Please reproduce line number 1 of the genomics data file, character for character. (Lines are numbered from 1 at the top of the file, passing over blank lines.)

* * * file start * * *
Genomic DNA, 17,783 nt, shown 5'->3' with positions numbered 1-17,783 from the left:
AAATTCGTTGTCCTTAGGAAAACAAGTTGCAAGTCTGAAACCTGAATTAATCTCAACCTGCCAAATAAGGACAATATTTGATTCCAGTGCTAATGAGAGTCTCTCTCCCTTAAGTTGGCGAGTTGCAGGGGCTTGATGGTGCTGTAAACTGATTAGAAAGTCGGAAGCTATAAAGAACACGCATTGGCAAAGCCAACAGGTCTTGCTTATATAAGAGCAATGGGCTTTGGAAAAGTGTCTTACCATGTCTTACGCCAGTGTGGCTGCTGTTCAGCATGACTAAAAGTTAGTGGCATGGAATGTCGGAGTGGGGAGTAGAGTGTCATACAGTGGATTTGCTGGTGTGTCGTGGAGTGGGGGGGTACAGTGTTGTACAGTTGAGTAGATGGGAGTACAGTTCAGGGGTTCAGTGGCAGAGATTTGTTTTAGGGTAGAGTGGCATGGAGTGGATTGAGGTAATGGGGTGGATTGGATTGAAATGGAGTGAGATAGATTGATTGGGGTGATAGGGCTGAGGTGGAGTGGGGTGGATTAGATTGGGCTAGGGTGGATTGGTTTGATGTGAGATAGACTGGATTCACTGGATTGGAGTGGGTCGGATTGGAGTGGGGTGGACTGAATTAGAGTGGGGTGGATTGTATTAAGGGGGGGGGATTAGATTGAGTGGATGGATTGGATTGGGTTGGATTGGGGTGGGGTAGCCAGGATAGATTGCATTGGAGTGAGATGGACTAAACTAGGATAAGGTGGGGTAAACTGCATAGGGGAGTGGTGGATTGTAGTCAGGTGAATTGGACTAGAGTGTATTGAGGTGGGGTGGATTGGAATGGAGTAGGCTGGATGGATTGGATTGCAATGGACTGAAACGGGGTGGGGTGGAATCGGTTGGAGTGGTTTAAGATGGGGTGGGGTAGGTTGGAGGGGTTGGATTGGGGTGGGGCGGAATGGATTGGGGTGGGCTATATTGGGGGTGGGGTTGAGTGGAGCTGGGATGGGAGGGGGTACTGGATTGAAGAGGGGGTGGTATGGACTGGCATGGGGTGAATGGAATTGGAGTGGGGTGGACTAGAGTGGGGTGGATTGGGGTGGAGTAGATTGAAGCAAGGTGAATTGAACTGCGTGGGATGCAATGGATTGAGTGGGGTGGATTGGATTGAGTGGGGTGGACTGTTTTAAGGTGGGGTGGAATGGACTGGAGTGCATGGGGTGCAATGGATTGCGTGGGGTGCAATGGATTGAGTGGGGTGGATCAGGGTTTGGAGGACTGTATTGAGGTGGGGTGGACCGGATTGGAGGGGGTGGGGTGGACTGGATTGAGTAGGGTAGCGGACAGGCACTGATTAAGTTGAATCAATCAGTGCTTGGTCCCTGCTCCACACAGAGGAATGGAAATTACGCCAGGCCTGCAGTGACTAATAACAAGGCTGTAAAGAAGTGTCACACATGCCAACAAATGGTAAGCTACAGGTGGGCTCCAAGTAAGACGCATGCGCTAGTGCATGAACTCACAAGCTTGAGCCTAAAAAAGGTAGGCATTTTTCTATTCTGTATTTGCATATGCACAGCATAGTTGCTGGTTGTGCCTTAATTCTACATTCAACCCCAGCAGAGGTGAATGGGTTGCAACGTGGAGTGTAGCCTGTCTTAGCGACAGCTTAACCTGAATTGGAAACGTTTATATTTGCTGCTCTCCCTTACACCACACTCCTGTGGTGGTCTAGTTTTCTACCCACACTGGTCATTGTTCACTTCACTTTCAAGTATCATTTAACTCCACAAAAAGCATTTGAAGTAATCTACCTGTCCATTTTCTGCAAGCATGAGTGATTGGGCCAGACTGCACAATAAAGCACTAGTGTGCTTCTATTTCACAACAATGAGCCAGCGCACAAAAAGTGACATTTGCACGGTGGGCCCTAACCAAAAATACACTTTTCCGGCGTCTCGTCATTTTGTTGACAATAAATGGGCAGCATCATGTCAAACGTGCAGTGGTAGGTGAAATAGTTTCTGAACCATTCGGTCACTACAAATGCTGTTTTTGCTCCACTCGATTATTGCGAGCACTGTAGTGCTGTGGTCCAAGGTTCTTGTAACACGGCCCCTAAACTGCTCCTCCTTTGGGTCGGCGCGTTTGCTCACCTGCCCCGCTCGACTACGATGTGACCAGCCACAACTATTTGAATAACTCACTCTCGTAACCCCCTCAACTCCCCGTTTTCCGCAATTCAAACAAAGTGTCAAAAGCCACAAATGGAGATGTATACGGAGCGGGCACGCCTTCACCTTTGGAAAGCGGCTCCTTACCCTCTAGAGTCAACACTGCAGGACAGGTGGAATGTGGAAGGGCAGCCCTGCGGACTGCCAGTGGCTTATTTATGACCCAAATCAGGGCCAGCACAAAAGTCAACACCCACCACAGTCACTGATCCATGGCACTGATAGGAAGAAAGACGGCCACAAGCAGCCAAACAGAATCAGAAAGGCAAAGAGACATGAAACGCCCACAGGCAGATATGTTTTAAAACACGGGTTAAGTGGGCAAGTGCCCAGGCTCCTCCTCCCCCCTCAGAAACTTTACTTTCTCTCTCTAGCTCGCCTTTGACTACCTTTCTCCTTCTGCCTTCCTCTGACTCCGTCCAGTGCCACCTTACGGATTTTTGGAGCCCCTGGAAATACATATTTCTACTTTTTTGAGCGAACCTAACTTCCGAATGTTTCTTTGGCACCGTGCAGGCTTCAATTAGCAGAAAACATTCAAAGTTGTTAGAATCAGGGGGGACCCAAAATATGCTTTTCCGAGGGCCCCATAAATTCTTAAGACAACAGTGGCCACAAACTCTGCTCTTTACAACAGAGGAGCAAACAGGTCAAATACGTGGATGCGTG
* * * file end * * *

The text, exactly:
Genomic DNA, 17,783 nt, shown 5'->3' with positions numbered 1-17,783 from the left: